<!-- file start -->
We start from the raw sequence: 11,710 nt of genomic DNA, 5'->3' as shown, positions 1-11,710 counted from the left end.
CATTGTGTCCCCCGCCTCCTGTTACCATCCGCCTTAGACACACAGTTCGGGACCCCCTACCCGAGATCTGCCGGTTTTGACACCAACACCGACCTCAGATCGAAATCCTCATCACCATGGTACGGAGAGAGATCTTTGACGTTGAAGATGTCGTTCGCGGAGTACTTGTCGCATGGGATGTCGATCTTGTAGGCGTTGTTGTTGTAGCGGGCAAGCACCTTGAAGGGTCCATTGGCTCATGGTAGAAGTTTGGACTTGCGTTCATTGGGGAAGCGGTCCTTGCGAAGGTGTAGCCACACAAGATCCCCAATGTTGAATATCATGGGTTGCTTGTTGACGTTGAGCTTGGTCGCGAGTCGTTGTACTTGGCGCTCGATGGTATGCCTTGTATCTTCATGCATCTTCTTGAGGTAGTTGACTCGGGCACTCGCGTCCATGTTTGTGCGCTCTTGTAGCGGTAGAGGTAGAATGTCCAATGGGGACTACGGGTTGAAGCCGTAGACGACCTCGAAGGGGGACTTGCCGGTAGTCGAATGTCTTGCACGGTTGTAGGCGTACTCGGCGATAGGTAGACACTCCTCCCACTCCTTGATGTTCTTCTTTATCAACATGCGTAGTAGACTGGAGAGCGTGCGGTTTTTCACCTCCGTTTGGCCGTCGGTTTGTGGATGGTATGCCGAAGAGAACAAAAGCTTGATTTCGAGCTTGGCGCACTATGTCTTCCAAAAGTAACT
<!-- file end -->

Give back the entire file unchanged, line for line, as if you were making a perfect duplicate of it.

We start from the raw sequence: 11,710 nt of genomic DNA, 5'->3' as shown, positions 1-11,710 counted from the left end.
CATTGTGTCCCCCGCCTCCTGTTACCATCCGCCTTAGACACACAGTTCGGGACCCCCTACCCGAGATCTGCCGGTTTTGACACCAACACCGACCTCAGATCGAAATCCTCATCACCATGGTACGGAGAGAGATCTTTGACGTTGAAGATGTCGTTCGCGGAGTACTTGTCGCATGGGATGTCGATCTTGTAGGCGTTGTTGTTGTAGCGGGCAAGCACCTTGAAGGGTCCATTGGCTCATGGTAGAAGTTTGGACTTGCGTTCATTGGGGAAGCGGTCCTTGCGAAGGTGTAGCCACACAAGATCCCCAATGTTGAATATCATGGGTTGCTTGTTGACGTTGAGCTTGGTCGCGAGTCGTTGTACTTGGCGCTCGATGGTATGCCTTGTATCTTCATGCATCTTCTTGAGGTAGTTGACTCGGGCACTCGCGTCCATGTTTGTGCGCTCTTGTAGCGGTAGAGGTAGAATGTCCAATGGGGACTACGGGTTGAAGCCGTAGACGACCTCGAAGGGGGACTTGCCGGTAGTCGAATGTCTTGCACGGTTGTAGGCGTACTCGGCGATAGGTAGACACTCCTCCCACTCCTTGATGTTCTTCTTTATCAACATGCGTAGTAGACTGGAGAGCGTGCGGTTTTTCACCTCCGTTTGGCCGTCGGTTTGTGGATGGTATGCCGAAGAGAACAAAAGCTTGATTTCGAGCTTGGCGCACTATGTCTTCCAAAAGTAACT